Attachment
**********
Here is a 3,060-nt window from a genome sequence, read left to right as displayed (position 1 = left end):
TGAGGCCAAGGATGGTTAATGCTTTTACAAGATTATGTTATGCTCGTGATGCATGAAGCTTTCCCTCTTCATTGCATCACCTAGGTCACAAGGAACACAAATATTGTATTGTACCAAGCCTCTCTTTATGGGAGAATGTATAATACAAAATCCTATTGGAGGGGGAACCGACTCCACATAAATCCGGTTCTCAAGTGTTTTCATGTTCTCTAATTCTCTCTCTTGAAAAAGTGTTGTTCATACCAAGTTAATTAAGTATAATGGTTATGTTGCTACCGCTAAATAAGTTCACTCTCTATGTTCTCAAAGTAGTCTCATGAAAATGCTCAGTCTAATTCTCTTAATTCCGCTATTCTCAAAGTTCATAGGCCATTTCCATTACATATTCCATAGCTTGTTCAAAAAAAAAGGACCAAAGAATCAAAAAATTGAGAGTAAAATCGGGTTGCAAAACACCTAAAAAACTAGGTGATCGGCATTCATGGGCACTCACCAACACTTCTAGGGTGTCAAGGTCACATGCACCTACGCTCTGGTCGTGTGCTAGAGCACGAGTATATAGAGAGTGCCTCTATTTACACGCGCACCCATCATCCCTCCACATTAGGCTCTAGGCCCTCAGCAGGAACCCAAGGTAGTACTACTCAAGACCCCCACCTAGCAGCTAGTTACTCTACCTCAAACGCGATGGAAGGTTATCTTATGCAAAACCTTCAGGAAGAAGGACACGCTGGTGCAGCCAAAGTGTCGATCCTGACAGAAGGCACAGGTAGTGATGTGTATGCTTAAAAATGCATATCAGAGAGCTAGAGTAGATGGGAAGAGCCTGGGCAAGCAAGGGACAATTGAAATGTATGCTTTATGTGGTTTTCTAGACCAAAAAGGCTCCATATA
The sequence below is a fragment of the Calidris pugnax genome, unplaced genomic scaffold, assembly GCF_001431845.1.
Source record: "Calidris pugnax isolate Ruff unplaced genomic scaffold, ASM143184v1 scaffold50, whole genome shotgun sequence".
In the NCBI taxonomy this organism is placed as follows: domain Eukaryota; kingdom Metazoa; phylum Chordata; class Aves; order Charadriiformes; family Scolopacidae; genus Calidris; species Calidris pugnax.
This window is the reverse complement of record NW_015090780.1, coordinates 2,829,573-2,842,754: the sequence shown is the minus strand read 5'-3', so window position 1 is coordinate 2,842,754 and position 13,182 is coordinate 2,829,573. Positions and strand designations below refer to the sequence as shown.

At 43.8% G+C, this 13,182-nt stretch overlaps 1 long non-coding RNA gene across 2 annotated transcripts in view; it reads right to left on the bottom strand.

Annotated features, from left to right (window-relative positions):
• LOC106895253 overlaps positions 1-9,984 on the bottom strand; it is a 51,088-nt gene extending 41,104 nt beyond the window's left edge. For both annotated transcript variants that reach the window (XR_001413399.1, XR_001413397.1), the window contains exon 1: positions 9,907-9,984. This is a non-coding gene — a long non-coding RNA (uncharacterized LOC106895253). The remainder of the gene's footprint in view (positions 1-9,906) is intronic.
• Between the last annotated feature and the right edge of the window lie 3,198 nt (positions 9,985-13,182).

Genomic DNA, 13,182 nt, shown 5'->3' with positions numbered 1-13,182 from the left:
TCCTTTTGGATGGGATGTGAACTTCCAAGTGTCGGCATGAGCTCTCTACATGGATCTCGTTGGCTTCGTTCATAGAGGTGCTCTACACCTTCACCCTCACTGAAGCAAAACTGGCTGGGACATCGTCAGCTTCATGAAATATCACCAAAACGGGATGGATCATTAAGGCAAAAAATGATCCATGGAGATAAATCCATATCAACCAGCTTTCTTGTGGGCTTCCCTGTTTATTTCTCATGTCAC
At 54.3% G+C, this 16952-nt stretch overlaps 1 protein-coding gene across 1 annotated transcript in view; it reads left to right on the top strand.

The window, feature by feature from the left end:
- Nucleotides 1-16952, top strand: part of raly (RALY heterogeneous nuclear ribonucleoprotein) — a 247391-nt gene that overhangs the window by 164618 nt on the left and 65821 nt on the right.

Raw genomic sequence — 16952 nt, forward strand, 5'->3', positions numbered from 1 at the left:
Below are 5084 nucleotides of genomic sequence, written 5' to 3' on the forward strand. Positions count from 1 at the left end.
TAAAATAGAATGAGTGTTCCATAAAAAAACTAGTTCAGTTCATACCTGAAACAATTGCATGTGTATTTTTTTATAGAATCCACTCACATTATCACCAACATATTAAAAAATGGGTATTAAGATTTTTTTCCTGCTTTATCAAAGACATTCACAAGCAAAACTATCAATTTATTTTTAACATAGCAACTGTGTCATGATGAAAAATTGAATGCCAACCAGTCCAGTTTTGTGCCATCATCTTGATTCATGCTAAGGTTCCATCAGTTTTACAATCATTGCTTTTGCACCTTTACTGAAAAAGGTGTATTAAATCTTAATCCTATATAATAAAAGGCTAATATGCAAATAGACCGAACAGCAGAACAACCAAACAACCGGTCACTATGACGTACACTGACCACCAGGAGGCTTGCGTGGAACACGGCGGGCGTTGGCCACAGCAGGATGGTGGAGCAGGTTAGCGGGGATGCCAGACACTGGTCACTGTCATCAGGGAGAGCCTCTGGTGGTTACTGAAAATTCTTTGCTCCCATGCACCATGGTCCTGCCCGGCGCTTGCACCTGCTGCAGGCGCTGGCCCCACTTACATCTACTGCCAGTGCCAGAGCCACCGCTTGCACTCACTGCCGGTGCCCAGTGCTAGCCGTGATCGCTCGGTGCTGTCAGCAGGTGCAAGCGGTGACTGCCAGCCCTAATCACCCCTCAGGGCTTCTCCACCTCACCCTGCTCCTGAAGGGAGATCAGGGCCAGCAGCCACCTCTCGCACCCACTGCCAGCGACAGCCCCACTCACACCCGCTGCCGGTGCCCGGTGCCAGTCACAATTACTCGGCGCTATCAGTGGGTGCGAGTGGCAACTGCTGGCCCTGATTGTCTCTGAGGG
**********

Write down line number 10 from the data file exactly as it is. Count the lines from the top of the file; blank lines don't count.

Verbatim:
• Between the last annotated feature and the right edge of the window lie 3,198 nt (positions 9,985-13,182).